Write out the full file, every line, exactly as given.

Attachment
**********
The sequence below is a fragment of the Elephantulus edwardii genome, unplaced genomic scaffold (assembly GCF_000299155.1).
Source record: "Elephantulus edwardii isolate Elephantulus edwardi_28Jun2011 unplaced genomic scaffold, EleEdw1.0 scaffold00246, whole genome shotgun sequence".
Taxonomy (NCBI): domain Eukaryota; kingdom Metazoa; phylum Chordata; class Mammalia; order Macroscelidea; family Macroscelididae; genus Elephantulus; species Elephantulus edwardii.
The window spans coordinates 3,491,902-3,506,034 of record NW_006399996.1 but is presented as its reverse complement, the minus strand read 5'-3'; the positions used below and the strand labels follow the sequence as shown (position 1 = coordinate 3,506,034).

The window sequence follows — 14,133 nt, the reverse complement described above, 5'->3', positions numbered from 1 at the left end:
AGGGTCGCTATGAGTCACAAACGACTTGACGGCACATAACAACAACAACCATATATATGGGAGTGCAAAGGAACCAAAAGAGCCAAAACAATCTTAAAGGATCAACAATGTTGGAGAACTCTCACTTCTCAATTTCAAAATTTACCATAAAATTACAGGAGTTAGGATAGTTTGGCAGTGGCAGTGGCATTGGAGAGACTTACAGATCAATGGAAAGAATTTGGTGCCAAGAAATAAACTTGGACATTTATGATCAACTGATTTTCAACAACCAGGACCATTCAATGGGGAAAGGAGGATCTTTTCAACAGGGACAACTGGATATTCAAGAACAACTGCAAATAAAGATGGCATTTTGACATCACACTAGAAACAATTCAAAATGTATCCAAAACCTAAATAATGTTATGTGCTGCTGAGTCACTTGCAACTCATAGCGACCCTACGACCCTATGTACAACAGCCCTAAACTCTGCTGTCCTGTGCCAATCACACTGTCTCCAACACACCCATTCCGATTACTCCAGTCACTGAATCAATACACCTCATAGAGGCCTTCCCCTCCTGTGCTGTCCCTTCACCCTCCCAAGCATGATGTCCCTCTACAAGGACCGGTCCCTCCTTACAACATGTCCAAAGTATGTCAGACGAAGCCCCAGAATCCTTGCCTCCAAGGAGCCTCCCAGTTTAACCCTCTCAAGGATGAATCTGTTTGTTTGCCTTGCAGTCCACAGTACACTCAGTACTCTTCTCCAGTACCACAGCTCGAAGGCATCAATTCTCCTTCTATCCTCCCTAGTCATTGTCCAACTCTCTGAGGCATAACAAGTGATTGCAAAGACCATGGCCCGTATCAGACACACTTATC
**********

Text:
The sequence below is a fragment of the Elephantulus edwardii genome, unplaced genomic scaffold (assembly GCF_000299155.1).
Source record: "Elephantulus edwardii isolate Elephantulus edwardi_28Jun2011 unplaced genomic scaffold, EleEdw1.0 scaffold00246, whole genome shotgun sequence".
Taxonomy (NCBI): domain Eukaryota; kingdom Metazoa; phylum Chordata; class Mammalia; order Macroscelidea; family Macroscelididae; genus Elephantulus; species Elephantulus edwardii.
The window spans coordinates 3,491,902-3,506,034 of record NW_006399996.1 but is presented as its reverse complement, the minus strand read 5'-3'; the positions used below and the strand labels follow the sequence as shown (position 1 = coordinate 3,506,034).

The window sequence follows — 14,133 nt, the reverse complement described above, 5'->3', positions numbered from 1 at the left end:
AGGGTCGCTATGAGTCACAAACGACTTGACGGCACATAACAACAACAACCATATATATGGGAGTGCAAAGGAACCAAAAGAGCCAAAACAATCTTAAAGGATCAACAATGTTGGAGAACTCTCACTTCTCAATTTCAAAATTTACCATAAAATTACAGGAGTTAGGATAGTTTGGCAGTGGCAGTGGCATTGGAGAGACTTACAGATCAATGGAAAGAATTTGGTGCCAAGAAATAAACTTGGACATTTATGATCAACTGATTTTCAACAACCAGGACCATTCAATGGGGAAAGGAGGATCTTTTCAACAGGGACAACTGGATATTCAAGAACAACTGCAAATAAAGATGGCATTTTGACATCACACTAGAAACAATTCAAAATGTATCCAAAACCTAAATAATGTTATGTGCTGCTGAGTCACTTGCAACTCATAGCGACCCTACGACCCTATGTACAACAGCCCTAAACTCTGCTGTCCTGTGCCAATCACACTGTCTCCAACACACCCATTCCGATTACTCCAGTCACTGAATCAATACACCTCATAGAGGCCTTCCCCTCCTGTGCTGTCCCTTCACCCTCCCAAGCATGATGTCCCTCTACAAGGACCGGTCCCTCCTTACAACATGTCCAAAGTATGTCAGACGAAGCCCCAGAATCCTTGCCTCCAAGGAGCCTCCCAGTTTAACCCTCTCAAGGATGAATCTGTTTGTTTGCCTTGCAGTCCACAGTACACTCAGTACTCTTCTCCAGTACCACAGCTCGAAGGCATCAATTCTCCTTCTATCCTCCCTAGTCATTGTCCAACTCTCTGAGGCATAACAAGTGATTGCAAAGACCATGGCCCGTATCAGACACACTTATC